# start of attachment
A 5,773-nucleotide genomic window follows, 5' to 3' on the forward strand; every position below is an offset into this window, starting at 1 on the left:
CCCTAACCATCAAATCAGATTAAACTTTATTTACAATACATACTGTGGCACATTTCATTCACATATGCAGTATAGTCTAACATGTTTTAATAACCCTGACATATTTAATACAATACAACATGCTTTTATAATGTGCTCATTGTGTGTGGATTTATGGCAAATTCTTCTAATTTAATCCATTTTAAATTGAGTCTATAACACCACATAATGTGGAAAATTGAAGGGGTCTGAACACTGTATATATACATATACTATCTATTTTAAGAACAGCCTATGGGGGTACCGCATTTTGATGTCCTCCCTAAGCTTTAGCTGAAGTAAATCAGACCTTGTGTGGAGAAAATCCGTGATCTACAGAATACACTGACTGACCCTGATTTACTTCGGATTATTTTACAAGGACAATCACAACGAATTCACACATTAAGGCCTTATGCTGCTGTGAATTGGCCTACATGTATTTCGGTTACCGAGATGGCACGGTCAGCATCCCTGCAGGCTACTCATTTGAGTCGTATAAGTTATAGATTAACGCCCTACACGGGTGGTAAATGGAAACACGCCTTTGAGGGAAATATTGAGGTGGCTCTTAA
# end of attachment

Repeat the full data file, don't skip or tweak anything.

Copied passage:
A 5,773-nucleotide genomic window follows, 5' to 3' on the forward strand; every position below is an offset into this window, starting at 1 on the left:
CCCTAACCATCAAATCAGATTAAACTTTATTTACAATACATACTGTGGCACATTTCATTCACATATGCAGTATAGTCTAACATGTTTTAATAACCCTGACATATTTAATACAATACAACATGCTTTTATAATGTGCTCATTGTGTGTGGATTTATGGCAAATTCTTCTAATTTAATCCATTTTAAATTGAGTCTATAACACCACATAATGTGGAAAATTGAAGGGGTCTGAACACTGTATATATACATATACTATCTATTTTAAGAACAGCCTATGGGGGTACCGCATTTTGATGTCCTCCCTAAGCTTTAGCTGAAGTAAATCAGACCTTGTGTGGAGAAAATCCGTGATCTACAGAATACACTGACTGACCCTGATTTACTTCGGATTATTTTACAAGGACAATCACAACGAATTCACACATTAAGGCCTTATGCTGCTGTGAATTGGCCTACATGTATTTCGGTTACCGAGATGGCACGGTCAGCATCCCTGCAGGCTACTCATTTGAGTCGTATAAGTTATAGATTAACGCCCTACACGGGTGGTAAATGGAAACACGCCTTTGAGGGAAATATTGAGGTGGCTCTTAA